Parking garage prompts another setback
City says Neonopolis developers are using request as ‘stall tactic’
By Erin Neff
LAS VEGAS SUN
Developers of the stalled Neonopolis project have asked the city of Las Vegas not to cash a $9 million letter of credit until even more proof is presented about the city’s completion of the center’s parking garage.
In a May 8 letter to the city, a representative of World Entertainment Centers offered a 72-hour window in which the city can draw upon the letter — but only after satisfaction that garage issues are resolved.
The request did not land softly into the hands of City Centre Development Corp. board members, especially, since by contractual right they can order the letter cashed any day.
City Centre board President Ken Templeton said he considered the request “a stall tactic” to further delay the project because developers can’t ink a tenant to anchor the project.
Mike Forche, the private sector committee’s chief staff member, said negotiations with developers are in a “dead zone.”
Under terms of the original development agreement, the city was to construct a two-story underground parking garage and then turn the parcel over to World Entertainment Centers, which would construct a three-story entertainment retail center.
Completion of the garage was to trigger a 90-day window in which developers had to begin construction of the center.
But months before the garage was completed, Neonopolis lost its anchor tenant and sole lessee, Mann Theaters, to bankruptcy. Attempts to sign a replacement tenant are still in their infancy.
On March 22, when a third-party engineer signed off on the garage, the city was supposed to be able to cash Prudential’s letter of credit — in a sense the bill for constructing the garage.
Instead of signaling a milestone in the project, the engineer’s certification simply spelled another snag for Prudential because World Entertainment is nowhere near ready to start construction of its portion.
“If they had a theater tenant, they’d already be out there hanging steel,” Forche said.
Even though the city and World Entertainment are using Kitchell Contractors, World Entertainment wants Kitchell to now write a “punch list” of items that need to be corrected in the garage before the city can cash the check.
Once the list is complete and both sides agree to the scope of work that remains to be done, World Entertainment suggested, the city should be able to cash the letter of credit within 72 hours.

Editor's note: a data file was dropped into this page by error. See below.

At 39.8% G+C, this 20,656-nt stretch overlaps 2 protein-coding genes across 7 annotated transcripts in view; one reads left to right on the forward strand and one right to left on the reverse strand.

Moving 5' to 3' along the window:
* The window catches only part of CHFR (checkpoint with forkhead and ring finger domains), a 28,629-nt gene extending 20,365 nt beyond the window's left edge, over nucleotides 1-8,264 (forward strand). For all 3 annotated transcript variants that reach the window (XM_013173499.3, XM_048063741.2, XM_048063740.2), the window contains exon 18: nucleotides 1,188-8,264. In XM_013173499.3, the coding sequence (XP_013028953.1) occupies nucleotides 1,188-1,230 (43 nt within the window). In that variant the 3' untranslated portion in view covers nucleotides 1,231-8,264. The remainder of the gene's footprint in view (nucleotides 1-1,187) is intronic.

“The real nuts and bolts is they don’t have a tenant, and they need more time,” said board member Marty Keach. “These defects have nothing to do with the letter of credit.
“Right now, the $9 million is ours, and all we have to do is go get it,” Keach added.
But if the city did cash the letter, say today, Forche thinks World Entertainment would file suit.
Once Prudential pays for the garage, he added, they feel they have no leverage to negotiate time extensions. The current development agreement specifies very specific time schedules for completion of certain steps of the project. Failure to meet those could result in a breach and leave the $99 million center without the city’s support.
“If they want to talk about an extension, they’ve got to stop saying a duck is a dog,” Templeton said.
By harping on relatively-minor construction issues, developers are attempting to create their own stall without seeking extensions.
Mayor Oscar Goodman, already frustrated by the project’s rocky start, has pledged not to grant the developers prolonged extensions. In fact, he once set a Feb. 1 deadline for developers to find an anchor tenant.
Keach suggested that cashing the credit is akin to “drawing the line in the sand” with World Entertainment.
But Templeton suspects that would lead to a lawsuit, which could drag on for three years.
“The reality is that if they have no anchor tenant, it’s cheaper to pay legal fees (than construction costs),” Templeton said.
The board agreed it would likely grant a 90-day extension if developers prove that more time is needed to make legitimate strides.
“I don’t want to be in the same boat we are right now 90 days from now,” Keach said.
Neonopolis was originally supposed to open this Thanksgiving. The construction alone will take at least 12 months.
Prudential has since changed the project’s logo, added 20,000 square feet of retail, escalators on the second level and tacked on roughly $5 million to the cost.
The board agreed that the city attorney’s office should write back to World Entertainment saying that the city is not waiving any rights over its letter of credit.
The letter from the attorney’s office also will say that the city is willing to negotiate on both construction issues and possible amendments to the development agreement to give World Entertainment more time.
World Entertainment President Robert Gorlow and Prudential’s Joyce Storm could not be reached for comment Tuesday.
Erin Neff covers Las Vegas government for the Sun. She can be reached at (702)
259-4062 or 229-6436, or by e-mail at firstname.lastname@example.org